On September 30, the Grants Steering Committee held a training session for Grants Committee Volunteers at Light on the Mountains. Twenty-five of this year’s 58 volunteers attended the session. Steering Committee members Charlotte Unger, Lynne Heidel, Gina Wolcott, and Kat Vanden Heuval reviewed the grants process, the timeline, and important policies related to privacy and confidentiality. In addition, they reviewed the WRWF Guidelines and forms used for evaluating proposals from local non-profits. Both veterans of the Grants Committee as well as new members asked questions and offered suggestions to make the process run smoothly and efficiently.
Grants Committee Volunteers were notified prior to the session that they were required to attend the training session in person or to watch the live, streamed video. All WRWF members are invited to view the video. The link to the live stream is https://livestream.com/lightonthemountains/wrwf-sept-30-training
The Sustainability Fund: Helping Organizations Thrive!
Sustainability refers to strengthening the skills, competencies and abilities of organizations to guide their internal development and activities in order to improve their services to our community. The WRWF’s Sustainability Fund supports activities that strengthen the organizations we have supported, rather than their specific programs and activities.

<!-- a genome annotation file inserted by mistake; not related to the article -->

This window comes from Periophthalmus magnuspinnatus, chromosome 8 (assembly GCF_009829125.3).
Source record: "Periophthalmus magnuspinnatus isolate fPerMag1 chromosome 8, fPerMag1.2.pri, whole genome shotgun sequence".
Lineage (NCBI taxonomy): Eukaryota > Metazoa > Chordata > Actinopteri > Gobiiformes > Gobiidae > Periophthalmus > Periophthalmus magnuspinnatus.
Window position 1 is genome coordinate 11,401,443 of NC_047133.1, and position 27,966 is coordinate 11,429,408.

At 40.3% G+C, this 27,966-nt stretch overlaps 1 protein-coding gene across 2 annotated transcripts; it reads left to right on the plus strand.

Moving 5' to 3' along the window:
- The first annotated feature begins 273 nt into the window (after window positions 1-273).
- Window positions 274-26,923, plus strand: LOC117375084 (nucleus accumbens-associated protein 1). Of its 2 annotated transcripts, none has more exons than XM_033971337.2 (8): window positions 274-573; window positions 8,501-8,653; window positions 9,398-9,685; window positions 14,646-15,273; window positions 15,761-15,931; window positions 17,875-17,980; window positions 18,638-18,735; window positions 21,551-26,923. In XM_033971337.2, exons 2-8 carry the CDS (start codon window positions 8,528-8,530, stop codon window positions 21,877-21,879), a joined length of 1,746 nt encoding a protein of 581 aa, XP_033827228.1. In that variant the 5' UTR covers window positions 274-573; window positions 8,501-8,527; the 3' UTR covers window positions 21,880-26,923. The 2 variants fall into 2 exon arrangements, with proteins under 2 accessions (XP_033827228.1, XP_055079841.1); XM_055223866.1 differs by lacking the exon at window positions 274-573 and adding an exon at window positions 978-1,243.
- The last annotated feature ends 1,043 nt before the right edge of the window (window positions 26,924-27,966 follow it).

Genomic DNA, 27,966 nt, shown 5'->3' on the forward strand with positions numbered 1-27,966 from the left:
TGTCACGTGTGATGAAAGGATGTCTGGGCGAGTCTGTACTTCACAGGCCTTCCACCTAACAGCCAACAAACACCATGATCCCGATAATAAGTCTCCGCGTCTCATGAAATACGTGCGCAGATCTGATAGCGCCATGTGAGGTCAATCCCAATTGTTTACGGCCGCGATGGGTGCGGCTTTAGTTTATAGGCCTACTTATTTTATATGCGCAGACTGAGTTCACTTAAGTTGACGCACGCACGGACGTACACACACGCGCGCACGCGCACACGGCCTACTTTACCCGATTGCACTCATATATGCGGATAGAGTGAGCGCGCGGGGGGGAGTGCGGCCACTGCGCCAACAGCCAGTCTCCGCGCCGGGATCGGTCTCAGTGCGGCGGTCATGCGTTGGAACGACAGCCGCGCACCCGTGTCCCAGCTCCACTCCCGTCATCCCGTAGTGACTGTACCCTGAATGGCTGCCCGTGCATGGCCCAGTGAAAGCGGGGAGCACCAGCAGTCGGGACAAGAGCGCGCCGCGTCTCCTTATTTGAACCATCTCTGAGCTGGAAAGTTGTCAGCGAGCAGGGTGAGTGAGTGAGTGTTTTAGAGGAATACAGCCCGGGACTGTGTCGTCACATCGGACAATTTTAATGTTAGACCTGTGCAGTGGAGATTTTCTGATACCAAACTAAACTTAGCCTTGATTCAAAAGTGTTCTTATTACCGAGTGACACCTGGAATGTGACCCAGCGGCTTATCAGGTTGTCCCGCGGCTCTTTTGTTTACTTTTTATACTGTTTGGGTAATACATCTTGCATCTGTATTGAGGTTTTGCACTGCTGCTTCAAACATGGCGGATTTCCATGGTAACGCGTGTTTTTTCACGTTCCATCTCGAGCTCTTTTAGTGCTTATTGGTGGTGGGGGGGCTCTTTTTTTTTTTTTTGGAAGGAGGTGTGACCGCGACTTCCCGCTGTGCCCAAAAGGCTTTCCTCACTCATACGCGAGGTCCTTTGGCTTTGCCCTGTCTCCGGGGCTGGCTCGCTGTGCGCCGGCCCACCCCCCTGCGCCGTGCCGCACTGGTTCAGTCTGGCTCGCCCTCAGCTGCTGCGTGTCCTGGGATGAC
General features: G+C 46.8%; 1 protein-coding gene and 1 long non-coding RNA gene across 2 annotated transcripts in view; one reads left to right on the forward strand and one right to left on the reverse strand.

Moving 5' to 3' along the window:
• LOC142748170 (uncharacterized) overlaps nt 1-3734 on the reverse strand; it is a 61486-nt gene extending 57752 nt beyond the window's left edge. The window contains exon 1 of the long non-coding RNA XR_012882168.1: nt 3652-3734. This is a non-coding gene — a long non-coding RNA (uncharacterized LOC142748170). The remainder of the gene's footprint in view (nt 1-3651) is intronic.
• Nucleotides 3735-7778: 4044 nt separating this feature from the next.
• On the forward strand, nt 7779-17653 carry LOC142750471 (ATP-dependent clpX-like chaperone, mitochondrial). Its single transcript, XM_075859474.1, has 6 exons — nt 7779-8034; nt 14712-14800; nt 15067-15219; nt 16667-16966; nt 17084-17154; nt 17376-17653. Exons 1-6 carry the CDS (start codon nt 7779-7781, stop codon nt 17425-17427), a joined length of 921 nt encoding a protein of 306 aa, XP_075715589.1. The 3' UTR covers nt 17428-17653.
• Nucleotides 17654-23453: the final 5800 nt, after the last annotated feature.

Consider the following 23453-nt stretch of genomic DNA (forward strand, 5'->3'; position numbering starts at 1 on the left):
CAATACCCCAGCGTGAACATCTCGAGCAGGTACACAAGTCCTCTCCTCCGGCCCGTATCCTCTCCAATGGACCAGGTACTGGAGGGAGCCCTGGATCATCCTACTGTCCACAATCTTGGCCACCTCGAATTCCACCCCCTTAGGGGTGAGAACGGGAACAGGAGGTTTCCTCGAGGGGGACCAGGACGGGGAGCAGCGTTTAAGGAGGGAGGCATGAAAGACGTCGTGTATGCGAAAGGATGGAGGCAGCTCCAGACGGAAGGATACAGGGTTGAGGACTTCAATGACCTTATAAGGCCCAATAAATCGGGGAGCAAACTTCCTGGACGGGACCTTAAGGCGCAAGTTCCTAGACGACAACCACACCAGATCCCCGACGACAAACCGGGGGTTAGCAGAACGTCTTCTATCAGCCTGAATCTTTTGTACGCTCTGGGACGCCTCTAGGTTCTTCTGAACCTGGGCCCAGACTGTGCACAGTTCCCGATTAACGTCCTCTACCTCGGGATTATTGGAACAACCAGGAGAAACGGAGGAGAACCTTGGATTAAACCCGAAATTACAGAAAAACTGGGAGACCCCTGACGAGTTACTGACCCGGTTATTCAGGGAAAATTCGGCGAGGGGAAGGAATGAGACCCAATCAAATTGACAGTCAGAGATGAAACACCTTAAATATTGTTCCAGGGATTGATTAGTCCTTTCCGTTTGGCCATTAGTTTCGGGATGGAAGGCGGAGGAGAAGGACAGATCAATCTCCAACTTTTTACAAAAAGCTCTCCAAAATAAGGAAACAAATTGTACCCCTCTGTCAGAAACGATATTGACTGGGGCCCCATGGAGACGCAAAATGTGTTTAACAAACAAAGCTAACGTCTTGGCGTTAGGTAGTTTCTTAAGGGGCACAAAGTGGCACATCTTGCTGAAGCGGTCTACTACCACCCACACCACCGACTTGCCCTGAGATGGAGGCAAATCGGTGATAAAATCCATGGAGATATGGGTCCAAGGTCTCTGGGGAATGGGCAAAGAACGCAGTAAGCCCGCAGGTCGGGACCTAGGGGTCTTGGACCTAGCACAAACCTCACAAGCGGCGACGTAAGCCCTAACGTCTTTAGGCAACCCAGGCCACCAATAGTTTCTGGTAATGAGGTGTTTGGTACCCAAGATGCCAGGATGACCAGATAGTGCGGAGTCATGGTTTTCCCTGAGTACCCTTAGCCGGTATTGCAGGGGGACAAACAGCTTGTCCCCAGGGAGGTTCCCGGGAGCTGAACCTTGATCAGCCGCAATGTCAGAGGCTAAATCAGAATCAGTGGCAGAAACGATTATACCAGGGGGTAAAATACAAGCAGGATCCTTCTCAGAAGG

The Sustainability Fund of the WRWF was established in 2010 with donations from Marcia Liebich and Barbara Thrasher, both of whom served on the WRWF Board of Directors at that time. Since then, other members and Directors have contributed to the fund each year. The purpose of the fund is to enable Blaine County non-profit organizations to perform their missions more effectively by supporting staff and board training.
The Fund will provide scholarships for up to 50% of the cost of board and staff training, not to exceed $500. Applicants can submit a request for funding to The Sustainability Committee by e-mail. Recent scholarships have been granted to five staff members from Swiftsure Therapeutic Ranch, The Drug Coalition, and The Sawtooth Botanical Garden to attend the Idaho Non-Profit Conference in Boise in September.
If you would like to donate to The Sustainability Fund, you can earmark additional funds when you send in your annual renewal this fall.
Membership Committee News
Thank you to all who attended the September 10th Meet & Mingle held on the rooftop of Warfield’s in Ketchum. These gatherings are a really great way to meet fellow members and to mingle among members and guests you may not have met.
The next M & M will be November 12th at Velocio in Ketchum. If you’re in town, we hope you’ll join us from 5-6:30 p.m. Bring along a friend to meet the wonderful women of WRWF!
Our new member orientation and brunch was held October 15th at member Sandra Flattery’s lovely home. More than forty women attended. Four of the non-profits receiving grants in 2015 were on hand to chat with us and tell us more about their organizations and how our grants have impacted their work. All of us enjoyed the beautiful fall day, the useful information about WRWF, the good eats and good fellowship.
WRWF Members in the Spotlight